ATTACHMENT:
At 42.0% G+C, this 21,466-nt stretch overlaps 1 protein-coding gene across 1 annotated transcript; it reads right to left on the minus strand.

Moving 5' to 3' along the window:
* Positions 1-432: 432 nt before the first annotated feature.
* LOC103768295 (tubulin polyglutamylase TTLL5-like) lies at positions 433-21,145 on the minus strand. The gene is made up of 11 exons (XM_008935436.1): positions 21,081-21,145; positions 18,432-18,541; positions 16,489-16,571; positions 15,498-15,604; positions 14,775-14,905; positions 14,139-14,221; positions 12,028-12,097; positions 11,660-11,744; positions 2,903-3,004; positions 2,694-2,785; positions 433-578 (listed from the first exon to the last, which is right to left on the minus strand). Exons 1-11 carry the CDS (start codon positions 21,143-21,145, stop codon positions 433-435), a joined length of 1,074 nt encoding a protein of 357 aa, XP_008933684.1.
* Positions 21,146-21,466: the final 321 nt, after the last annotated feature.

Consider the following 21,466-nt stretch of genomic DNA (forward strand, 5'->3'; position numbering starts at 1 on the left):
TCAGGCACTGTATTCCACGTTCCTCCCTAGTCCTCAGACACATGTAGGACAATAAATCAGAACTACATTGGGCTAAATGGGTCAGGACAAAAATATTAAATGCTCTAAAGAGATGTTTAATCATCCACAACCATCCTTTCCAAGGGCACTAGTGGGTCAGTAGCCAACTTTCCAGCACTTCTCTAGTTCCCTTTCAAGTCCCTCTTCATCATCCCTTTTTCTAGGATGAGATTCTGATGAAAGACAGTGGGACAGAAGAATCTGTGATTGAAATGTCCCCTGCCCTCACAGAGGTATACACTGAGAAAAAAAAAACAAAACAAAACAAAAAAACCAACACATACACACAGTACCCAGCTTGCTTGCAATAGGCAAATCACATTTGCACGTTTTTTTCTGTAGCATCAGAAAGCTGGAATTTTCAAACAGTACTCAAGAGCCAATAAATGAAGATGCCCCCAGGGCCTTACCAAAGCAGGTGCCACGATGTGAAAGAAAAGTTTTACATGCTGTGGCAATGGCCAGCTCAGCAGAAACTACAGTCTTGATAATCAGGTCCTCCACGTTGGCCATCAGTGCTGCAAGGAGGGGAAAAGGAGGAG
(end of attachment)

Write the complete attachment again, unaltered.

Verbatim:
At 42.0% G+C, this 21,466-nt stretch overlaps 1 protein-coding gene across 1 annotated transcript; it reads right to left on the minus strand.

Moving 5' to 3' along the window:
* Positions 1-432: 432 nt before the first annotated feature.
* LOC103768295 (tubulin polyglutamylase TTLL5-like) lies at positions 433-21,145 on the minus strand. The gene is made up of 11 exons (XM_008935436.1): positions 21,081-21,145; positions 18,432-18,541; positions 16,489-16,571; positions 15,498-15,604; positions 14,775-14,905; positions 14,139-14,221; positions 12,028-12,097; positions 11,660-11,744; positions 2,903-3,004; positions 2,694-2,785; positions 433-578 (listed from the first exon to the last, which is right to left on the minus strand). Exons 1-11 carry the CDS (start codon positions 21,143-21,145, stop codon positions 433-435), a joined length of 1,074 nt encoding a protein of 357 aa, XP_008933684.1.
* Positions 21,146-21,466: the final 321 nt, after the last annotated feature.

Consider the following 21,466-nt stretch of genomic DNA (forward strand, 5'->3'; position numbering starts at 1 on the left):
TCAGGCACTGTATTCCACGTTCCTCCCTAGTCCTCAGACACATGTAGGACAATAAATCAGAACTACATTGGGCTAAATGGGTCAGGACAAAAATATTAAATGCTCTAAAGAGATGTTTAATCATCCACAACCATCCTTTCCAAGGGCACTAGTGGGTCAGTAGCCAACTTTCCAGCACTTCTCTAGTTCCCTTTCAAGTCCCTCTTCATCATCCCTTTTTCTAGGATGAGATTCTGATGAAAGACAGTGGGACAGAAGAATCTGTGATTGAAATGTCCCCTGCCCTCACAGAGGTATACACTGAGAAAAAAAAAACAAAACAAAACAAAAAAACCAACACATACACACAGTACCCAGCTTGCTTGCAATAGGCAAATCACATTTGCACGTTTTTTTCTGTAGCATCAGAAAGCTGGAATTTTCAAACAGTACTCAAGAGCCAATAAATGAAGATGCCCCCAGGGCCTTACCAAAGCAGGTGCCACGATGTGAAAGAAAAGTTTTACATGCTGTGGCAATGGCCAGCTCAGCAGAAACTACAGTCTTGATAATCAGGTCCTCCACGTTGGCCATCAGTGCTGCAAGGAGGGGAAAAGGAGGAG